Don't Fall Back into Bad Habits
How to keep a good thing going
By Carol Sorgen
Reviewed By Kathleen Zelman, MPH, RD, LD
You worked hard on making better eating choices and exercising. And for a few weeks or maybe a few months, you did well. You lost weight, felt better, and were sure that this time, your new and improved health habits were here to stay.
But then there was a big project at work that had you ordering in pizza at your desk rather than going out for a low-calorie lunch. Your children needed extra help with their homework, so your evening walks got put on the back burner. And before you know it, those hard-won healthy changes went by the wayside.
What happened? While you weren't looking, you slid right back into your old habits.
Habits, whether good or bad, are repeated patterns of behavior that we do without conscious thought, says Jo Anne White, PhD, a life coach and professor at Temple University in Philadelphia.
They key to changing habits and keeping them changed is to take conscious control, says White. To begin with, make a decision to change the defeating habit and set a specific date for when you'll begin. Then, write down and consider why you want to make the change.
"Once you've physically done something -- in this case, writing it down -- your action gives power to your mental commitment," says White. "It tells you: Now you're serious."
Making Better Choices
For many people, maintaining weight loss and fitness gains are harder than achieving them in the first place.
One of the most common reasons for relapsing is stress, says Malena Perdomo, RD, a spokesperson for the American Dietetic Association. Family and work issues, or any major life change, can trigger a slide, says Perdomo. So can feeling bored, sad, or guilty.
"Become aware of the times you slip up," advises Rebecca "Kiki" Weingarten, MSEd, MFA, coach and co-founder of Daily Life Consulting in New York. "Stop for a second to see why you want to eat."
Ask yourself if you're really hungry, or need some comfort food, Weingarten says. If you really need an "emotional" snack, you don't have to deny yourself -- just make a better choice. Sucking on a piece a hard candy instead of downing an entire candy bar, for example, may do the trick. So may drinking a diet soda instead of a sugar-laden one.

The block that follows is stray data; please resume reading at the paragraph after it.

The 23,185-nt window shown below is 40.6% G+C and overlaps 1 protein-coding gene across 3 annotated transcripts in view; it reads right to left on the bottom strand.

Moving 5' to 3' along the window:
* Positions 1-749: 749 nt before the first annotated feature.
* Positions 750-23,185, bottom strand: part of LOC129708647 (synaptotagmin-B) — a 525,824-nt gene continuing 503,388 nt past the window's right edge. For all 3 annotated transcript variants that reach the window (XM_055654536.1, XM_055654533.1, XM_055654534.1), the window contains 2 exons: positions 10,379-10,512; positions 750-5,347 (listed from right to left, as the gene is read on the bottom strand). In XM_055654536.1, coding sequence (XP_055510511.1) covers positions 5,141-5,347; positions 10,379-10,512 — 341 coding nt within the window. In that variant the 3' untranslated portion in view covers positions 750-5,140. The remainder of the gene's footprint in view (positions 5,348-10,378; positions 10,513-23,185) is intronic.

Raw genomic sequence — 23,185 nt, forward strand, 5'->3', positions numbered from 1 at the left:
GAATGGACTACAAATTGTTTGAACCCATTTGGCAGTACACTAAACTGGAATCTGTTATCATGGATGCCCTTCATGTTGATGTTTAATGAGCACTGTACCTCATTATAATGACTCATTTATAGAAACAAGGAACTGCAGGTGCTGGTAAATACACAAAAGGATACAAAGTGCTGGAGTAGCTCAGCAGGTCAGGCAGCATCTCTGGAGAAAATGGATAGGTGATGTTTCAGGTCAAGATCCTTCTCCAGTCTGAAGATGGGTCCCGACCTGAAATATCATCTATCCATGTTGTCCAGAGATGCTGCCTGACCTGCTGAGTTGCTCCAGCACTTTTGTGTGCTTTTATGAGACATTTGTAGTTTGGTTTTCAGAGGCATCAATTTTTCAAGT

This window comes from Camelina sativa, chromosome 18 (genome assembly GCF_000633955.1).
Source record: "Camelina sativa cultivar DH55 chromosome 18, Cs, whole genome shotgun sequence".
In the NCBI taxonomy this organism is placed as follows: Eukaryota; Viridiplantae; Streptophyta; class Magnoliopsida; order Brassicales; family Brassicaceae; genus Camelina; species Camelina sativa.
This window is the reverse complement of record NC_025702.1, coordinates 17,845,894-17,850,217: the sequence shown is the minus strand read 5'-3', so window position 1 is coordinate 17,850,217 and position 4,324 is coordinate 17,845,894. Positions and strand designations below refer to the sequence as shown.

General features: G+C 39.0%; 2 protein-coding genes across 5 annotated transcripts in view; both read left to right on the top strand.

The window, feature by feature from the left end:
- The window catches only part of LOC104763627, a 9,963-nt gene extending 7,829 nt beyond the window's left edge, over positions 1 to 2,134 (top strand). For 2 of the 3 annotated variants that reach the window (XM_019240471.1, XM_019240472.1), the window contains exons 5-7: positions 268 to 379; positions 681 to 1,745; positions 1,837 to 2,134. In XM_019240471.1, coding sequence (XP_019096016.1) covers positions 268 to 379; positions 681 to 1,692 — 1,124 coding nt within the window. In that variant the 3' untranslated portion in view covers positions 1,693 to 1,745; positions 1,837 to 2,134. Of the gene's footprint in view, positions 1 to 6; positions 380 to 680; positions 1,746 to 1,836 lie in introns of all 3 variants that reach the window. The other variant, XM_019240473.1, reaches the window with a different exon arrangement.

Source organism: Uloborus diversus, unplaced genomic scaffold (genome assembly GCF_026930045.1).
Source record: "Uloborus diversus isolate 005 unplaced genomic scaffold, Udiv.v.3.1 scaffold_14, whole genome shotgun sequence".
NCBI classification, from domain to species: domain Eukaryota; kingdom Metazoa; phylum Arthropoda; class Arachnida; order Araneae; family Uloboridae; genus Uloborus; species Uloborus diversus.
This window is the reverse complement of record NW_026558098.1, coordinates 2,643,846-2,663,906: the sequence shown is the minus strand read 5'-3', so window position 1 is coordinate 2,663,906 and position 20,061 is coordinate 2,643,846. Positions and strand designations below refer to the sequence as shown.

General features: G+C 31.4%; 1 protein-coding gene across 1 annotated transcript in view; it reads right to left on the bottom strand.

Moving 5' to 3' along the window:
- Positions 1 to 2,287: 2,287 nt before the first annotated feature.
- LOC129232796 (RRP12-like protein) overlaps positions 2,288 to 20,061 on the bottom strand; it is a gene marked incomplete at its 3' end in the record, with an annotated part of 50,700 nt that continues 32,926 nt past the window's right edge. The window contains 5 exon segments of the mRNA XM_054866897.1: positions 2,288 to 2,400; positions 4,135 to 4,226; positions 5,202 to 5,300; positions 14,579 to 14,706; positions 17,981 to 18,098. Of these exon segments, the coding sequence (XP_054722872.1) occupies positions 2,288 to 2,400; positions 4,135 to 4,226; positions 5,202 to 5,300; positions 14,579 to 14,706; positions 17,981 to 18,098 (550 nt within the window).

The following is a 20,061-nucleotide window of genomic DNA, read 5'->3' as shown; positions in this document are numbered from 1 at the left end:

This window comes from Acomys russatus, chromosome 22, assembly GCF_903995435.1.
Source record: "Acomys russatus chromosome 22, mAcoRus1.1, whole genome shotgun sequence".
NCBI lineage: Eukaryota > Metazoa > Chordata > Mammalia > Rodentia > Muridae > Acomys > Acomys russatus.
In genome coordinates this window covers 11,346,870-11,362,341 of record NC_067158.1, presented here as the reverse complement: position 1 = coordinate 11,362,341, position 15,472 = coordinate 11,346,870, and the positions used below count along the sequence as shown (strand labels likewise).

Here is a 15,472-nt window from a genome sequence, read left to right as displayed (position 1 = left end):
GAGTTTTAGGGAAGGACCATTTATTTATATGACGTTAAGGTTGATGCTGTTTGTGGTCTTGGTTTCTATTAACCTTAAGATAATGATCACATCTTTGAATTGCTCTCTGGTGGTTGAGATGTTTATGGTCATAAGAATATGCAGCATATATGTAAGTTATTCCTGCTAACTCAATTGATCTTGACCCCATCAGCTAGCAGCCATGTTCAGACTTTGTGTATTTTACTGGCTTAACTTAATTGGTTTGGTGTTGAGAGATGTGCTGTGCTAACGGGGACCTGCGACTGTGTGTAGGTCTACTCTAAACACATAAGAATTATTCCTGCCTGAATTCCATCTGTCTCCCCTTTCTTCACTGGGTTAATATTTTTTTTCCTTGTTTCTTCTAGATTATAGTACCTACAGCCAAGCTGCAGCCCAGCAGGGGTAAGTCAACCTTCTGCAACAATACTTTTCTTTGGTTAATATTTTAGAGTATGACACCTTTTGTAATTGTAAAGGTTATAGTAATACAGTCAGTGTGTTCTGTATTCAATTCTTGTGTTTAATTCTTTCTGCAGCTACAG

"You don't have to stop enjoying your life," says Weingarten. "You just have to substitute new, positive habits for old, negative ones."
In fact, Howard Shapiro, MD, author of the Picture Perfect Weight Loss series, believes that the fastest way to fall into bad diet habits is by depriving yourself of your favorite foods. Shapiro says it's not so much about dieting as training yourself to make smarter choices.
Craving ice cream? Instead of opting for a cup of ice cream with 300 calories, have a fudgsicle for just 40 calories. Need a carb fix? Instead of a bagel with butter for 640 calories, try two slices of whole-wheat toast with peanut butter and a cup of fruit, all for 370 calories.
Another type of healthy choice involves the "power of place," says behaviorist Peggy Vincent of The Methodist Hospital in Houston.
"Where you are has a lot to do with what you do," says Vincent. "Stay away from places that have been problematic for you in the past, and spend more time in places where healthy behaviors are the norm."
Don't sit in your favorite Mexican restaurant and wonder why you can't resist the chips, or spend an evening on the sofa watching TV and hoping not to snack, Vincent says. Instead, spend more time in the gym, take an evening class to get out of the house, or try a restaurant with healthy menu selections.
Sticking with an exercise program can be at least as challenging as maintaining a healthy eating plan.
"Can't do an hour workout today because you are tired? Do 15 minutes instead."
"At least 50% of people who start an exercise program drop out after six months," says Ken Turley, PhD, associate professor of kinesiology and director of the Wellness Center at Harding University in Searcy, Ark.
According to Richard Ray, PhD, chairman of kinesiology and coordinator of the athletic training program at Hope College in Holland, Mich., most people quit their workout programs because they fail to make a true lifestyle change when they begin exercising.
"In some cases, they are exercising to try to achieve a particular goal, and once their goal is achieved, they modify their behavior -- which usually includes decreasing their exercise frequency and intensity," he says.
To avoid slacking off on your exercise program, Turley and Ray offer the following tips:
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